Which brings us to my appeal.  To all of our colleagues who persist in defining species with mtDNA gene trees, please stop.  You’re embarrassing us.

Patrice went on to offer several compelling lines of evidence suggesting that the weird mitotype results from an acceleration of mutation rate, perhaps due to some defect in the mitochondrial DNA repair mechanism, rather than selection on mitochondrial functions more broadly.  He further observed that high mutation rates might both produce male-sterility genes, and help them persist over evolutionary time, counter to the evolution of nuclear genes restoring male fertility.  There are all sorts of selfish-DNA-type directions one could go from here.

And so, to conclude.  None of the thoughts, questions, hypotheses and speculations outlined above could have flickered through my brain before the marvelous paper by Patrice David and his colleagues appeared last month.  Job well done, all of you!  La reussite scientifique de la France est intimement lie au bonheur de l’Amerique [19].


[1] David, Patrice, Cyril Degletagne, Nathanaëlle Saclier, Aurel Jennan, Philippe Jarne, Sandrine Plénet, Lara Konecny, Clémentine François, Laurent Guéguen, Noéline Garcia, Tristan Lefébure, Emilien Luquet (2022) Extreme mitochondrial DNA divergence underlies genetic conflict over sex determination.  Current Biology 32: 2325-2333.  https://doi.org/10.1016/j.cub.2022.04.014.

[2] The historical review in this paragraph is extracted from:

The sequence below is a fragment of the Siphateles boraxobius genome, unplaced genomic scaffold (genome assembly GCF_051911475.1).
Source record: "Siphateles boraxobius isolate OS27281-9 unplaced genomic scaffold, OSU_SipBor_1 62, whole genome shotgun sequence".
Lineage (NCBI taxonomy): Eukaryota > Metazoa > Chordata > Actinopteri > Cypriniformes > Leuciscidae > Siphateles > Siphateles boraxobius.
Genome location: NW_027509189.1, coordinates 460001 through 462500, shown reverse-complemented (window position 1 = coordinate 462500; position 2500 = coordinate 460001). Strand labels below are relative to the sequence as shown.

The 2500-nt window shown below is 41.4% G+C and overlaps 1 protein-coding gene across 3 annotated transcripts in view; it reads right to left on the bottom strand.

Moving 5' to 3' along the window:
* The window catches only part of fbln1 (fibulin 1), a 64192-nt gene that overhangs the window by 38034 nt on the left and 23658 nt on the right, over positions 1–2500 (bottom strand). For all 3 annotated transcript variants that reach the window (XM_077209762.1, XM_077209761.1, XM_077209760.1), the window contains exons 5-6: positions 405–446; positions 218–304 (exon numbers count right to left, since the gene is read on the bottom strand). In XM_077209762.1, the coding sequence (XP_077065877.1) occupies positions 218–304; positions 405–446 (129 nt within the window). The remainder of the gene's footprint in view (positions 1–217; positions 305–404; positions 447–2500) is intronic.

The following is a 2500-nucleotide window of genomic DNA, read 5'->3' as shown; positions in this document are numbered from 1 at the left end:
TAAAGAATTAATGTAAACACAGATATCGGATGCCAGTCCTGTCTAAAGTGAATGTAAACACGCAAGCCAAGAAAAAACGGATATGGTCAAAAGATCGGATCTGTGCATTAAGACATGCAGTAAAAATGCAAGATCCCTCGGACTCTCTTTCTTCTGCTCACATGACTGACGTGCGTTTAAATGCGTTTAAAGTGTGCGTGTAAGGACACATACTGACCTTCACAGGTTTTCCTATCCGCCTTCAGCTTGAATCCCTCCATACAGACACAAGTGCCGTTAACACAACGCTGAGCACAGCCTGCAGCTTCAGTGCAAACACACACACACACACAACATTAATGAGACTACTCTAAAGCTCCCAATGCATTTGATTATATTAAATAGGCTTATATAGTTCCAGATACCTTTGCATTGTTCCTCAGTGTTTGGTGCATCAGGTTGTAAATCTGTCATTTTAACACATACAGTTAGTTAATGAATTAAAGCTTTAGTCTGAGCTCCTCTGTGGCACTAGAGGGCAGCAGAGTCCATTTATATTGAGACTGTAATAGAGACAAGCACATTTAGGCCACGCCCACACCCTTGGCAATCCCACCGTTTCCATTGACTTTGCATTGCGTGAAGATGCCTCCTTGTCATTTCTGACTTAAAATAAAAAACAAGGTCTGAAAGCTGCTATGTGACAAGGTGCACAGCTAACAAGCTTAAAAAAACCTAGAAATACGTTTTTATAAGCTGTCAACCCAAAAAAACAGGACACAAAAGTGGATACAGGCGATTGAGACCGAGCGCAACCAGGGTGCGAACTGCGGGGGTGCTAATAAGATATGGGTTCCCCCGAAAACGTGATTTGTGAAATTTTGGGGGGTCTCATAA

• Edwardson, J.R. (1956) Cytoplasmic male-sterility.  Botanical Review 22: 696-738.
  • Edwardson, J.R. (1970) Cytoplasmic male-sterility.  Botanical Review 36: 341 – 420.

[3] Schnable, P.S., and R.P. Wise (1998)  The molecular basis of cytoplasmic male sterility and fertility restoration.  Trends in Plant Science 3: 175 – 180.

[4] Galtier, N. (2011) The intriguing evolutionary dynamics of plant mitochondrial DNA. BMC Biol. 9, 61. http://www.biomedcentral.com/1741-7007/9/64

[5] Alda, Pilar, M. Lounnas, A.Vázquez, R. Ayaqui, M. Calvopiña, M. Celi-Erazo, R.T. Dillon Jr., L. González Ramírez,  E. Loker, J. Muzzio-Aroca, A. Nárvaez, O. Noya, A. Pereira, L. Robles, R. Rodríguez-Hidalgo, N. Uribe, P. David, P. Jarne, J-P. Pointier, & S. Hurtrez-Boussès (2021) Systematics and geographical distribution of Galba species, a group of cryptic and world-wide freshwater snails.  Molecular Phylogenetics and Evolution 157: 107035. [pdf] [html].  For a review, see:

  • The American Galba and the French Connection [7June21]
  • The American Galba: Sex, Wrecks, and Multiplex [22June21]
  • Exactly 3ish American Galba [6July21]
  • What Lymnaea (Galba) schirazensis is not, might be, and most certainly is [3Aug21]

[6] Here are a few of my favorite Physa papers from Philippe and colleagues:

  • Jarne, P., M-A Perdieu, A-F Pernot, B. Delay, and P. David (2000)  The influence of self-fertilization and grouping on fitness attributes in the freshwater snail Physa acuta: population and individual inbreeding depression. J. Evol. Biol. 13:645-655.
  • Bousset, L., P-Y. Henry, P. Sourrouille, & P. Jarne (2004)  Population biology of the invasive freshwater snail Physa acuta approached through genetic markers, ecological characterization and demography. Molec. Ecol., 13: 2023-2036.
  • Tsitrone A, Jarne P, David P: Delayed selfing and resource reallocations in relation to mate availability in the freshwater snail Physa acuta. Amer Natur 2003, 162:474-488.
  • Henry PY, Bousset L, Sourrouille P, Jarne P: Partial selfing, ecological disturbance and reproductive assurance in an invasive freshwater snail. Heredity 2005, 95:428-436